Posted by Gabe on July 4, 2014
My Latest Whisky Story for:
I tend to lump my Bourbons into two distinct categories: those I like to drink neat or on the rocks, and those I use in cocktails. Often the ones at the lower end of the price spectrum aren’t as palatable neat, whereas I’m often loathe to mix higher-end bourbons with anything. So when I sat down to taste Basil Hayden’s, I tried it both ways and really wondered where I’d land with it.
The recipe used to distill Basil Hayden’s dates back more than 200 years. It’s made from both rye and corn to create a Bourbon with a wider flavor profile, and to this day they still use… Read the rest over at The Daily Meal
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Posted by Gabe on July 3, 2014
My Latest Story for:
Concha y Toro is the largest winery in Chile. The depth and variety of their portfolio spans many styles, price-points, and varietals. They employ several winemakers; each focuses on a different tier of wines. I recently had lunch with Marcelo Papa at Haven’t Kitchen. He’s the Concha y Toro winemaker responsible, among others, for the Marqués de Casa Concha line. These offerings are single vineyard, site-specific wines. Over lunch we tasted a number of the selections in this range, each paired with a food that showcased a different global influence. The goal was to highlight the ability of their wines to pair with cuisine of various styles from all over the world. If wine pairing is performance, this was a tour de force showing. The foods prepared by Concha y Toro executive chef Ruth Van Waerebeek worked fabulously with Marcelo’s wines. Prior to sitting down to lunch we tasted a few newly launched wines outside the Marques line. Here are the six wines from this afternoon that really struck a chord with me. Read the rest over at The Daily Meal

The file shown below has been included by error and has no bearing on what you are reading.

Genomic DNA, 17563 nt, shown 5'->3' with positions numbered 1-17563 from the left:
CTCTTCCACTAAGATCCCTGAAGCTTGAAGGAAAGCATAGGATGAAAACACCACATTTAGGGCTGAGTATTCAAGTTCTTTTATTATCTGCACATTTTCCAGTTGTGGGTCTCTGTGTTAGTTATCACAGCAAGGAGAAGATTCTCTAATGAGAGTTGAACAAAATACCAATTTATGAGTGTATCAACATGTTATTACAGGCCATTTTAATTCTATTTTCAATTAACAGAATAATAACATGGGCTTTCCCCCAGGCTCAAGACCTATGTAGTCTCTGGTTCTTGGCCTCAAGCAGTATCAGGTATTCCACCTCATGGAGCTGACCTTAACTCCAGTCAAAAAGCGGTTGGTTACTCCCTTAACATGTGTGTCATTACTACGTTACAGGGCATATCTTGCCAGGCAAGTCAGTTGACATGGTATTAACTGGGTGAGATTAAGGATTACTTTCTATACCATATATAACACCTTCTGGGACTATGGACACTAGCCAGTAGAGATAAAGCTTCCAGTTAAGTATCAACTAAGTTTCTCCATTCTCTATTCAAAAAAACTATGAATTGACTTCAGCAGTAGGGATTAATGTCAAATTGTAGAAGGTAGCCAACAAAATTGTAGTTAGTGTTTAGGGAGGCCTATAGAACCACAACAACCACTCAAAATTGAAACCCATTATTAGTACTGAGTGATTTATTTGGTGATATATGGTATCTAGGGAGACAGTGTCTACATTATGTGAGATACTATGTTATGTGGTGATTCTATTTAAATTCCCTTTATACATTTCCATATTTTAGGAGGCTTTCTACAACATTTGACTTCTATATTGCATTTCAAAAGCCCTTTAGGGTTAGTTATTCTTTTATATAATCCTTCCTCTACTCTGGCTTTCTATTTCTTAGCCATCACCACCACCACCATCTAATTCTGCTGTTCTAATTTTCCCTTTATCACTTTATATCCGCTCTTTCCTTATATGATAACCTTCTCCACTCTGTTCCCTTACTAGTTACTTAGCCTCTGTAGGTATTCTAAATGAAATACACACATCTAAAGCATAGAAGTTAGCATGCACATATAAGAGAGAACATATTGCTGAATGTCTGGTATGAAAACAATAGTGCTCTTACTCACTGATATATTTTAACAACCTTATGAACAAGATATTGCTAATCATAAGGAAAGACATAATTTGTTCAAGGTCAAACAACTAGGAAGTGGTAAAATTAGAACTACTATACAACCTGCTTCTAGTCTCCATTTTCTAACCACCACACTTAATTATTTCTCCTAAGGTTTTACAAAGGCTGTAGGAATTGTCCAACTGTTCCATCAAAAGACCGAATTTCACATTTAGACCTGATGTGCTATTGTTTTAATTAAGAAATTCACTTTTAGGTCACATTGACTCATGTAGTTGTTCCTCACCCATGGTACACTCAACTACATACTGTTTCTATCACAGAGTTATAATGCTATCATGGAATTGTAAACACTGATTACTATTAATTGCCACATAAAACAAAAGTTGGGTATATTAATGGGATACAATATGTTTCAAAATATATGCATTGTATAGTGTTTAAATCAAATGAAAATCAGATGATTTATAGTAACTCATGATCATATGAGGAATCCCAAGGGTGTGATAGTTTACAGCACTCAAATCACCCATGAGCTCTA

Posted in Cabernet Sauvignon, Carmenere, Chardonnay, Pedro Jimenez, Sauvignon Blanc | Tagged: The Daily Meal | Leave a Comment »
Posted by Gabe on July 2, 2014
My Latest Story for Bullz-eye.com:
The Kautz family has been farming grapes in California for more than 65 years. With more than 5,000 acres under vine, they’re one of the largest growers in the state. In addition to selling fruit, for more than 25 of those years they have also been making their own wine. Ironstone Vineyards is located in the Sierra Foothills. They farm their property sustainably as shepherds of the land they inhabit. Their portfolio features a wide range of wines, many available nationally, as well as a few limited releases found in their tasting room. Here’s a look at four of my favorites among their current offerings.